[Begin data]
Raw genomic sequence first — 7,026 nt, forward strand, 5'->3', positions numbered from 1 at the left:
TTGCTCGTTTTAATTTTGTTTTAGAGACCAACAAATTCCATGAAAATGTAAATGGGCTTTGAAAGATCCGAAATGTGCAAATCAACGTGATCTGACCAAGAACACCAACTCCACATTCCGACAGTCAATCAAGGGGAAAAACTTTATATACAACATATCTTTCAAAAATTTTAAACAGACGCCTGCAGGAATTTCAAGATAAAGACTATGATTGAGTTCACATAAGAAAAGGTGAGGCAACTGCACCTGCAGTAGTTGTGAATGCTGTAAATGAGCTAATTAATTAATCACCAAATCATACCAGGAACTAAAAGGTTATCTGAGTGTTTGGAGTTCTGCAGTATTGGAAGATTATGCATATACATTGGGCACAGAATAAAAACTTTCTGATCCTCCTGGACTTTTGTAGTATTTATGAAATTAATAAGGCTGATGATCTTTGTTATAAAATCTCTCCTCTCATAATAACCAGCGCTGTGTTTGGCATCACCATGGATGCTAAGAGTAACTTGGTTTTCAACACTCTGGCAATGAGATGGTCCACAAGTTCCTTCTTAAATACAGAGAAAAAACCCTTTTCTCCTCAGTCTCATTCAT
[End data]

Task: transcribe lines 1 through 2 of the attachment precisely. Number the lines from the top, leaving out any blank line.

Raw genomic sequence first — 7,026 nt, forward strand, 5'->3', positions numbered from 1 at the left:
TTGCTCGTTTTAATTTTGTTTTAGAGACCAACAAATTCCATGAAAATGTAAATGGGCTTTGAAAGATCCGAAATGTGCAAATCAACGTGATCTGACCAAGAACACCAACTCCACATTCCGACAGTCAATCAAGGGGAAAAACTTTATATACAACATATCTTTCAAAAATTTTAAACAGACGCCTGCAGGAATTTCAAGATAAAGACTATGATTGAGTTCACATAAGAAAAGGTGAGGCAACTGCACCTGCAGTAGTTGTGAATGCTGTAAATGAGCTAATTAATTAATCACCAAATCATACCAGGAACTAAAAGGTTATCTGAGTGTTTGGAGTTCTGCAGTATTGGAAGATTATGCATATACATTGGGCACAGAATAAAAACTTTCTGATCCTCCTGGACTTTTGTAGTATTTATGAAATTAATAAGGCTGATGATCTTTGTTATAAAATCTCTCCTCTCATAATAACCAGCGCTGTGTTTGGCATCACCATGGATGCTAAGAGTAACTTGGTTTTCAACACTCTGGCAATGAGATGGTCCACAAGTTCCTTCTTAAATACAGAGAAAAAACCCTTTTCTCCTCAGTCTCATTCAT